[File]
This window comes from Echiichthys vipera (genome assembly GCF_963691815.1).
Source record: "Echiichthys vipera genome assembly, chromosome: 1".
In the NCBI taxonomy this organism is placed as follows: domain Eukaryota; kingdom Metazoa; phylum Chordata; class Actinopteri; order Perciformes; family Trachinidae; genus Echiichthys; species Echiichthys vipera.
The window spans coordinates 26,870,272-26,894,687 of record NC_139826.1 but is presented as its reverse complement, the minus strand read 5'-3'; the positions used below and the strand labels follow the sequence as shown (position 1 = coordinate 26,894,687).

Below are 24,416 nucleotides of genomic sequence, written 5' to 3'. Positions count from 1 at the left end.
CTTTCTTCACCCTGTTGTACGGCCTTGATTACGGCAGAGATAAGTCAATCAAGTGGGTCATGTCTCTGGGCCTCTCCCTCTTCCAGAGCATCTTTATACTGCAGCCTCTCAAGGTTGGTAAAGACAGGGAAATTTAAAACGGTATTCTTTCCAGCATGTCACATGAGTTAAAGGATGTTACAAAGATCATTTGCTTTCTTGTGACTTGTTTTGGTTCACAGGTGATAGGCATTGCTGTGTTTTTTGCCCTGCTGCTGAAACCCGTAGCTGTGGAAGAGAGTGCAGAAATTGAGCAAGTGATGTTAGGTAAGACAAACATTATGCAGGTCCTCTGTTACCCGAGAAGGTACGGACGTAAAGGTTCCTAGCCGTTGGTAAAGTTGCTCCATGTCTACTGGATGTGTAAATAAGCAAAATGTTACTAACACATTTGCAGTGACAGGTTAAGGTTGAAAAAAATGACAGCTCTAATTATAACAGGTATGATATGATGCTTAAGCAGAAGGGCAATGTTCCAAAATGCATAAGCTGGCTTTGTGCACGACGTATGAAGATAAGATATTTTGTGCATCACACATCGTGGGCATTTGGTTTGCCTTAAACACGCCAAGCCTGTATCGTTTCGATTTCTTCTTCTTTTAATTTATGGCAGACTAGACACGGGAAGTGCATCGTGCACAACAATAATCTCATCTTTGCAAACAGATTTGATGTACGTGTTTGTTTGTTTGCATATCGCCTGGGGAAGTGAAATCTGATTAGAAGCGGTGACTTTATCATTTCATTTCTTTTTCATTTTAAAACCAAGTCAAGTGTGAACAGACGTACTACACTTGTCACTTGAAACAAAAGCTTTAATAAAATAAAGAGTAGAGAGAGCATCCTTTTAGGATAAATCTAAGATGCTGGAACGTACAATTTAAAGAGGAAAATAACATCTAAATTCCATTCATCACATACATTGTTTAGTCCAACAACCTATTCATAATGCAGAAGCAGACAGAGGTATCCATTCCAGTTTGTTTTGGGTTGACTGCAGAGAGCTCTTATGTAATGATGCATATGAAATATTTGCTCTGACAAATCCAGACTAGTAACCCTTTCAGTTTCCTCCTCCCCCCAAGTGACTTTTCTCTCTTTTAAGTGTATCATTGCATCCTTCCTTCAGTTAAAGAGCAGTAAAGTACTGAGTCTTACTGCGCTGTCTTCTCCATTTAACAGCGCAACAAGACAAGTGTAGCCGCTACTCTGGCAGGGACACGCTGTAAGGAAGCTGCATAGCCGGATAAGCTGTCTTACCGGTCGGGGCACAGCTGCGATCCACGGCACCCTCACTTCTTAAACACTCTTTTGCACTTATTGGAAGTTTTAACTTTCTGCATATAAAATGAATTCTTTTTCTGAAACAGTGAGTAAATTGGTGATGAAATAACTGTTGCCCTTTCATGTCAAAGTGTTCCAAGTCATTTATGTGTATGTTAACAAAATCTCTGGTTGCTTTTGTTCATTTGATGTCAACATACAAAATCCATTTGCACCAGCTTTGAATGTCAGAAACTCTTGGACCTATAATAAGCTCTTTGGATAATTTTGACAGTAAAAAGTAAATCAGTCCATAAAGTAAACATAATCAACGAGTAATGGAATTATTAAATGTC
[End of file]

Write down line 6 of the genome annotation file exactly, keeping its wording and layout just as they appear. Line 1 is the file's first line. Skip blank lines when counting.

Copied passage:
CTTTCTTCACCCTGTTGTACGGCCTTGATTACGGCAGAGATAAGTCAATCAAGTGGGTCATGTCTCTGGGCCTCTCCCTCTTCCAGAGCATCTTTATACTGCAGCCTCTCAAGGTTGGTAAAGACAGGGAAATTTAAAACGGTATTCTTTCCAGCATGTCACATGAGTTAAAGGATGTTACAAAGATCATTTGCTTTCTTGTGACTTGTTTTGGTTCACAGGTGATAGGCATTGCTGTGTTTTTTGCCCTGCTGCTGAAACCCGTAGCTGTGGAAGAGAGTGCAGAAATTGAGCAAGTGATGTTAGGTAAGACAAACATTATGCAGGTCCTCTGTTACCCGAGAAGGTACGGACGTAAAGGTTCCTAGCCGTTGGTAAAGTTGCTCCATGTCTACTGGATGTGTAAATAAGCAAAATGTTACTAACACATTTGCAGTGACAGGTTAAGGTTGAAAAAAATGACAGCTCTAATTATAACAGGTATGATATGATGCTTAAGCAGAAGGGCAATGTTCCAAAATGCATAAGCTGGCTTTGTGCACGACGTATGAAGATAAGATATTTTGTGCATCACACATCGTGGGCATTTGGTTTGCCTTAAACACGCCAAGCCTGTATCGTTTCGATTTCTTCTTCTTTTAATTTATGGCAGACTAGACACGGGAAGTGCATCGTGCACAACAATAATCTCATCTTTGCAAACAGATTTGATGTACGTGTTTGTTTGTTTGCATATCGCCTGGGGAAGTGAAATCTGATTAGAAGCGGTGACTTTATCATTTCATTTCTTTTTCATTTTAAAACCAAGTCAAGTGTGAACAGACGTACTACACTTGTCACTTGAAACAAAAGCTTTAATAAAATAAAGAGTAGAGAGAGCATCCTTTTAGGATAAATCTAAGATGCTGGAACGTACAATTTAAAGAGGAAAATAACATCTAAATTCCATTCATCACATACATTGTTTAGTCCAACAACCTATTCATAATGCAGAAGCAGACAGAGGTATCCATTCCAGTTTGTTTTGGGTTGACTGCAGAGAGCTCTTATGTAATGATGCATATGAAATATTTGCTCTGACAAATCCAGACTAGTAACCCTTTCAGTTTCCTCCTCCCCCCAAGTGACTTTTCTCTCTTTTAAGTGTATCATTGCATCCTTCCTTCAGTTAAAGAGCAGTAAAGTACTGAGTCTTACTGCGCTGTCTTCTCCATTTAACAGCGCAACAAGACAAGTGTAGCCGCTACTCTGGCAGGGACACGCTGTAAGGAAGCTGCATAGCCGGATAAGCTGTCTTACCGGTCGGGGCACAGCTGCGATCCACGGCACCCTCACTTCTTAAACACTCTTTTGCACTTATTGGAAGTTTTAACTTTCTGCATATAAAATGAATTCTTTTTCTGAAACAGTGAGTAAATTGGTGATGAAATAACTGTTGCCCTTTCATGTCAAAGTGTTCCAAGTCATTTATGTGTATGTTAACAAAATCTCTGGTTGCTTTTGTTCATTTGATGTCAACATACAAAATCCATTTGCACCAGCTTTGAATGTCAGAAACTCTTGGACCTATAATAAGCTCTTTGGATAATTTTGACAGTAAAAAGTAAATCAGTCCATAAAGTAAACATAATCAACGAGTAATGGAATTATTAAATGTC